About Statistics and Actuarial Science
Statistics was spawned by the information age, and has been defined as the science of extracting inforrnation from data. Technological developments have demanded methodology for the efficient extraction of reliable statistics from complex databases. As a result, Statistics has become one of the most pervasive of all disciplines and demand is high. Many people think of Statistics as unexciting and dealing with mundane sports scores or census data. But our profession is much more interesting than that! See, for example:
- A careers web page prepared by the American Statistical Association, including a powerpoint presentation of career possibilities.
- A news release from the Statistical Society of Australia titled Figures Fool When Fools Figure
- A booklet prepared by the Statistical Society of Australia titled Statistics: A Job for Professionals
- A one page summary about Statistics and Actuarial Science (pdf) prepared by our department.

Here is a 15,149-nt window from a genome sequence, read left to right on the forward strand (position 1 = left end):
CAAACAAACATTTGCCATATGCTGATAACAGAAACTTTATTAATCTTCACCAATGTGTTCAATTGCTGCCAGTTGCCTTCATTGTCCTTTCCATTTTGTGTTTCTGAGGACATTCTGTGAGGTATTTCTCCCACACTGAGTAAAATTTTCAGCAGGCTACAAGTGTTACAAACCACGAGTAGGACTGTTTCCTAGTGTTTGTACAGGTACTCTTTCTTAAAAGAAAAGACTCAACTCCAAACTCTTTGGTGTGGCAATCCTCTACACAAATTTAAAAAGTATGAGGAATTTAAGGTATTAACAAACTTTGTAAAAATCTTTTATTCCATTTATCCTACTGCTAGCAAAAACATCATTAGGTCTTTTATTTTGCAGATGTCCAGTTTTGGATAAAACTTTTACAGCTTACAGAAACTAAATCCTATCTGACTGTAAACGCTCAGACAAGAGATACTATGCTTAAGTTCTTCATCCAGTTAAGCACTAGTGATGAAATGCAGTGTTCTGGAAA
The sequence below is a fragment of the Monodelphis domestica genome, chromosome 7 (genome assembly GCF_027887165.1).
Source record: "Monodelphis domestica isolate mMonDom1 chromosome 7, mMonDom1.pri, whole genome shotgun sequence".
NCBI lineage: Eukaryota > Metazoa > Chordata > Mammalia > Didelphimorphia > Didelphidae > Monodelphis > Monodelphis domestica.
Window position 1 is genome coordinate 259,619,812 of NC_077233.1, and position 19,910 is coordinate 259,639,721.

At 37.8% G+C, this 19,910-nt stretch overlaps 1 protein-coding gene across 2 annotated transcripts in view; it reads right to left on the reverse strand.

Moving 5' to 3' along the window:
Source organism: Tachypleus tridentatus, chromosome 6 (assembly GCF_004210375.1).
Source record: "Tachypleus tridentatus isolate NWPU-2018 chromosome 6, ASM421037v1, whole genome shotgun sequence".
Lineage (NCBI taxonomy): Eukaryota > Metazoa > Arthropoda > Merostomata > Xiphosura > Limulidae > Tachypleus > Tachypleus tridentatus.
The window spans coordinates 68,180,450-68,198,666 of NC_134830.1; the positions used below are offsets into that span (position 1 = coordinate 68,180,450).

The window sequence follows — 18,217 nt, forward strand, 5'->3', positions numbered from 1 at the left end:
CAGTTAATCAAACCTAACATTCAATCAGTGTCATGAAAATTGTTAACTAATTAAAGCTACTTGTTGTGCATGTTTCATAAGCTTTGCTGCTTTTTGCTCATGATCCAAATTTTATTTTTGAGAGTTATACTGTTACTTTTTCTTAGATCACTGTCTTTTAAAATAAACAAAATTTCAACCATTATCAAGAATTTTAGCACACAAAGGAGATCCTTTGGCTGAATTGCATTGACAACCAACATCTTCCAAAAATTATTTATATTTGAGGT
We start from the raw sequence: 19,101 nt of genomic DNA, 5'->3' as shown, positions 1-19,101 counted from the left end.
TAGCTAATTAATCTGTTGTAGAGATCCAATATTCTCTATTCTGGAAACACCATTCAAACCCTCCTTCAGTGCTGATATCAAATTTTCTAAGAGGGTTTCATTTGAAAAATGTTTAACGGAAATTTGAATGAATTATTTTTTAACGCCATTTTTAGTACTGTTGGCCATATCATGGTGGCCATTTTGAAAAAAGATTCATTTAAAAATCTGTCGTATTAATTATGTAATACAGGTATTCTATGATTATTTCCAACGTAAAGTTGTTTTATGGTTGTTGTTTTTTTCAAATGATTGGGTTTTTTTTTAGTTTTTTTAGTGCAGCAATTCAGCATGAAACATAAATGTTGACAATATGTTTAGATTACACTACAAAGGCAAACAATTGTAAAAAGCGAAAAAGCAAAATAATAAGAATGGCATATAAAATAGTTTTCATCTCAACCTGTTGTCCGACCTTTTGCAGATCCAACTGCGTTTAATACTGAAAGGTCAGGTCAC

Actuarial Science is a sister discipline of Statistics. Actuaries play an important role in many of the financial plans that involve people - e.g. life insurance, pension plans, retirement benefits, car insurance, unemployment insurance etc. A primer about Actuarial Science has been prepared by the American Society of Actuaries
Statisticians and Actuaries are consistently rated among the top jobs when factors such as salary, working conditions, and interest are combined. The public and private sector rely on statistical information for such purposes as decision making, regulation, control and planning. For example, statistical methods underlie the management of the fisheries. Success in increasing the world's supply of food has relied on the discovery of new and improved grains through the use of randomized statistical field trials. All new drugs must undergo rigorous clinical testing on human patients in clinical trials using statistical designs and analysis before they can be approved for public use. Some major application areas for statistics today are the production of government statistics, pharmaceutical research, industrial quality management, risk assessment in insurance (actuarial statistics), environmental monitoring and assessment, and medical research.